Faculty and Researchers
Helen YoungResearch Director and Professor
Professor, Friedman School of Nutrition Science
Helen Young directs Feinstein’s Research Program on Nutrition, Livelihoods, and Conflict. She has led several multi-year research programs in the Horn of Africa, especially in Sudan and Chad, involving national and international partners and multi-disciplinary teams. Her research on building resilience of people in conflict-affected regions aims to bridge the gap between local realities, policy, practice, and research. She is committed to fostering professional networks that span academia, civil society, government, and non-government organizations to promote shared understanding of complex problems.
In Sudan her research tracking pastoralist livestock migrations in real-time seized the imagination of senior policy makers and has influenced politicians, policies, and resource allocations in Sudan. This work provided scientific evidence of the environmental principles underpinning pastoralists’ successful adaptation to the unpredictable distribution of rains and pasture in this semi-arid region and the rationale for pastoralist mobility.
For 25 years Helen has researched nutrition in emergencies, influencing UN technical guidelines, the IPC nutrition and mortality indicators, Sphere Minimum Standards of Disaster Response, and INGO practical guides. Helen has been the co-editor of the journal Disasters since 1997 and is on the Editorial Board of the Food and Nutrition Bulletin. She is an active member of the Action Contre le Faim (ACF) International Scientific Committee and a member of the Advisory Group to the Humanitarian Policy Group, Overseas Development Institute. She is the author of more than 60 publications.
Prior to joining Feinstein, Helen worked with Oxfam GB as an Emergency Nutritionist and Senior Nutritional Advisor in Somalia, Kenya, Ethiopia, Burundi, North Korea, South Sudan, and Sudan. She has also worked as a nutrition consultant with the World Food Programme, Unicef, UNHCR, FAO and the World Bank.
Helen received her B.Sc. in nutrition and food science from Oxford Polytechnic, and her Ph.D. in food science from the Council for National Academic Awards, UK.
She lives in Twickenham, England with her partner Rob, her two sons, and their dog.
- The drivers of acute malnutrition and their seasonal patterns.
- The adaptation and transformation of farming and pastoralist systems in conflict affected semi-arid regions.
- Innovative mixed methods for promoting shared learning and building capacities, through multi-level research partnerships.
Sudan, South Sudan, Chad, and Ethiopia
- Young, Helen, and Karen Jacobsen. “No Way Back? Adaptation and Urbanization of IDP Livelihoods in the Darfur Region of Sudan.” Development and Change 44, no. 1 (2013): 125–45. https://doi.org/10.1111/dech.12003.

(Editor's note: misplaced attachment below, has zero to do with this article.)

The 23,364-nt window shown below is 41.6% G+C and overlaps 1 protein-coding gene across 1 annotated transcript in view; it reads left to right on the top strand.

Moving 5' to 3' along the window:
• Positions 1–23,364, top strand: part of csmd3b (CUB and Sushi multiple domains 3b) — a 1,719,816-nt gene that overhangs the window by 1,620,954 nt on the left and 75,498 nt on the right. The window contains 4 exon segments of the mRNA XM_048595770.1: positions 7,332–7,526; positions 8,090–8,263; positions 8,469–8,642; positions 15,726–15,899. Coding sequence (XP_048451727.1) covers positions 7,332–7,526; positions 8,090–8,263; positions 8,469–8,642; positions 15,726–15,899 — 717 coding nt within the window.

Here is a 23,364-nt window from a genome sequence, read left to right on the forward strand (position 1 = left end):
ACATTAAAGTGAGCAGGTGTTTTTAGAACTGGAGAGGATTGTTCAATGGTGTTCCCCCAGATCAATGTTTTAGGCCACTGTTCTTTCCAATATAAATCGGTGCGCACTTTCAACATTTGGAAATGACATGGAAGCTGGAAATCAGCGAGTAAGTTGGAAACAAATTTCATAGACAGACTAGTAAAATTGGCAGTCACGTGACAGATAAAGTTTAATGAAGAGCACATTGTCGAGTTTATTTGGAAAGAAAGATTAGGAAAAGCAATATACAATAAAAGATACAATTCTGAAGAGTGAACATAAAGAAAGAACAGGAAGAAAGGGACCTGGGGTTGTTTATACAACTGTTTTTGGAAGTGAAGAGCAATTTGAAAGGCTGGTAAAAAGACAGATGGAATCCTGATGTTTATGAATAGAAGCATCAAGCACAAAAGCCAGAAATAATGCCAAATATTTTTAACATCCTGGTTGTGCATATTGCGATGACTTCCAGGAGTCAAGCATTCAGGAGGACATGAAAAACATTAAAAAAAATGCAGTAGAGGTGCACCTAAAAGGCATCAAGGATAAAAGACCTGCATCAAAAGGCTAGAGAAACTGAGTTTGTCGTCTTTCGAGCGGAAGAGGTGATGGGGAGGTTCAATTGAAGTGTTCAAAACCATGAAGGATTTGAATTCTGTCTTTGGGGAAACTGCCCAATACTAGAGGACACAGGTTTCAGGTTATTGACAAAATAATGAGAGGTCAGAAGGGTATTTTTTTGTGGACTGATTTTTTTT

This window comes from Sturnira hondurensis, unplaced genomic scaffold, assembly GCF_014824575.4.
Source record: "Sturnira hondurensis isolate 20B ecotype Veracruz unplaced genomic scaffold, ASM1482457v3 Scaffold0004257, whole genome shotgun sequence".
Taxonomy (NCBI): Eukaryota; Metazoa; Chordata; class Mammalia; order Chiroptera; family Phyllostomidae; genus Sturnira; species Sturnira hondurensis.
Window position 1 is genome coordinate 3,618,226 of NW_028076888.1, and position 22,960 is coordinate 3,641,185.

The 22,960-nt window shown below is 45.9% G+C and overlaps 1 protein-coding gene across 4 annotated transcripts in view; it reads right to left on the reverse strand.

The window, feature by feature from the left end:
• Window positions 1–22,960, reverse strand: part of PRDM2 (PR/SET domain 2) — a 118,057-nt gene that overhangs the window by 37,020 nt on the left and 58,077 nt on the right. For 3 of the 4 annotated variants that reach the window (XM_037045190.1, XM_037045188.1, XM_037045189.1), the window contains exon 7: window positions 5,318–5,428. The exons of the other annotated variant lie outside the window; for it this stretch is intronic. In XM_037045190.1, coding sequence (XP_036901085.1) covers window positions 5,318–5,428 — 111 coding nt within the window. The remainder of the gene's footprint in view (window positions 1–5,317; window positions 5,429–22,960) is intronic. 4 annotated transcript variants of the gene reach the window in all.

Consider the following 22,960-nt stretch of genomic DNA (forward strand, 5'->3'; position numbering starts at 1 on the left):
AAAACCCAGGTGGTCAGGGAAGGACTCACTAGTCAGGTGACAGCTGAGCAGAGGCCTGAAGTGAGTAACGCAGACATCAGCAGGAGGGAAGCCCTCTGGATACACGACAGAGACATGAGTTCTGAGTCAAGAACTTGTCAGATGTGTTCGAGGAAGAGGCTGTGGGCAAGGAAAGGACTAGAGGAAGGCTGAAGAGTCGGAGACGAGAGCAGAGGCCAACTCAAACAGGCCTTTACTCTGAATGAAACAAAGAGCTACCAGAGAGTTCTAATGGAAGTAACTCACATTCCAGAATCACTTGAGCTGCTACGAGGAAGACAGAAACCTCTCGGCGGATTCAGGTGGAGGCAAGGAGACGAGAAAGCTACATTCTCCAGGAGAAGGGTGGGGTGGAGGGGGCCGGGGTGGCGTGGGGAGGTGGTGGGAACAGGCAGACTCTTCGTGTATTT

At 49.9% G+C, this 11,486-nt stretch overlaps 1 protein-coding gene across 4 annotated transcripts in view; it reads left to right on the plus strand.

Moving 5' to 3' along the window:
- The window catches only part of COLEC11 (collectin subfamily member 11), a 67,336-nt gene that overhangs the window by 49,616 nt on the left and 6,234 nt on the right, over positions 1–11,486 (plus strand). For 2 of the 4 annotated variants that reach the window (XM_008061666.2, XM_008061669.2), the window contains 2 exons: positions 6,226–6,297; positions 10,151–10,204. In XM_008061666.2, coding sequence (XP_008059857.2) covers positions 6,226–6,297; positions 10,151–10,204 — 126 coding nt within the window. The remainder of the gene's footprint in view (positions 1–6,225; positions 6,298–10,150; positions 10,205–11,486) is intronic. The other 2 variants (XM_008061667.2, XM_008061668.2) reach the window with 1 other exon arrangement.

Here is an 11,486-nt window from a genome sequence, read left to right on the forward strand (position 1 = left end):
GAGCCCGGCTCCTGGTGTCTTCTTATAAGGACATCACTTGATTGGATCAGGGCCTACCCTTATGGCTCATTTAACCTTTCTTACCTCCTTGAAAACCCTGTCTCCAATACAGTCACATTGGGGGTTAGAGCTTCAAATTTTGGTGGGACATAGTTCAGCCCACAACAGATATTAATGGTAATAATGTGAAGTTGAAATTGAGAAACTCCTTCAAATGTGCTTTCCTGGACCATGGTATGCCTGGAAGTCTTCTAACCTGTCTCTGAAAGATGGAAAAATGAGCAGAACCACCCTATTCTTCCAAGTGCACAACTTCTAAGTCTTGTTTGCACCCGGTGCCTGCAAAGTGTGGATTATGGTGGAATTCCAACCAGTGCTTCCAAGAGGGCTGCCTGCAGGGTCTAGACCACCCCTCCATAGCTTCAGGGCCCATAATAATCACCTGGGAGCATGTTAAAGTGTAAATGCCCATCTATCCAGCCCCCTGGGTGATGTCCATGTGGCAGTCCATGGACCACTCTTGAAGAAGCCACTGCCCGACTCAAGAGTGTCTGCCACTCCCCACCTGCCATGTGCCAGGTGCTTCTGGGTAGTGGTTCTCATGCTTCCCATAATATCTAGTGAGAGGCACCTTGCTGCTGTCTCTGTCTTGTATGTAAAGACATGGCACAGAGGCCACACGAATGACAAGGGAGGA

- Young , Helen, and Susanne Jaspers . “Review of Nutrition and Mortality Indicators for the Integrated Food Security Phase Classification (IPC) Reference Levels and Decision-Making. A Study Commissioned by: The SCN Task Force on Assessment, Monitoring and Evaluation, and The Integrated Food Security Phase Classification (IPC) Global Partners.,” 2009.
- Young , Helen, Abdul Monmin Osman , Yacob Aklilu , Rebecca Dale , Babiker Badri , and Abdul Jabbar Abdullah Fuddle . Rep. Darfur – Livelihoods under Siege. Medford , MA: Feinstein International Famine Center, 2005.
- Young , Helen, Annalies Borrel , and Peter Salama . “Public Nutrition from an Approach to a Discipline: Concern’s Nutrition Case Studies in Complex Emergencies.” Disasters 23, no. 4 (1999): 326–42. https://doi.org/10.1111/1467-7717.00122.
- Lautze, Sue, Yacob Aklilu, Angela Raven-Roberts , Helen Young , Girma Kebede, and Jennifer Leaning . Rep. Risk and Vulnerability in Ethiopia. Medford , MA : Feinstein International Center , 2003.
- Marshak, Anastasia, Helen Young, Elizabeth N. Bontrager, and Erin M. Boyd. “The Relationship Between Acute Malnutrition, Hygiene Practices, Water and Livestock, and Their Program Implications in Eastern Chad.” Food and Nutrition Bulletin 38, no. 1 (2016): 115–27. https://doi.org/10.1177/0379572116681682.
- “Livelihoods, Natural Resources, and Post-Conflict Peacebuilding,” 2015. https://doi.org/10.4324/9781849775816.
- Osman , Abdal Monium, Helen Young , Robert Houser , and Jennifer Coates . “Agricultural Change, Land, and Violence in Protracted Political Crisis An Examination of Darfur.” Oxfam America , 2013. https://doi.org/https://s3.amazonaws.com/oxfam-us/www/static/media/files/Darfur-Land-Research-Oxfam.pdf.
- Young, Helen, and Daniel Maxwell. “Participation, Political Economy and Protection: Food Aid Governance in Darfur, Sudan.” Disasters 37, no. 4 (2013): 555–78. https://doi.org/10.1111/disa.12023.
Feinstein International Center faculty and researchers published three articles in May issue of the Field Exchange. Click here to download the full issue. Merry Fitzpatrick et al’s article, “Kwashiorkor –…Read More
On April 22, 2021, the Feinstein International Center brought together three Sudanese professionals from different backgrounds and disciplines to discuss how racism manifests itself in Sudan, challenges to diversity, equity,…Read More
Feinstein Research Projects
This project proposes updates to the generally accepted conceptual framework of malnutrition causality. These updates elaborate on the drivers of acute malnutrition in drylands based on new evidence. We explore these updates through a variety of forums.Read More
Brief 3: Participation in Integrated Natural Resource Management Projects: Reflections from North Darfur
This brief explores community perspectives on integrated natural resource management (INRM) and aims to understand the incentives of natural resource users within Taadoud II areas to participate in INRM interventions.Read More
This report explores the seasonal patterns of acute malnutrition and its key drivers in the Goz Beida Region of Chad.Read More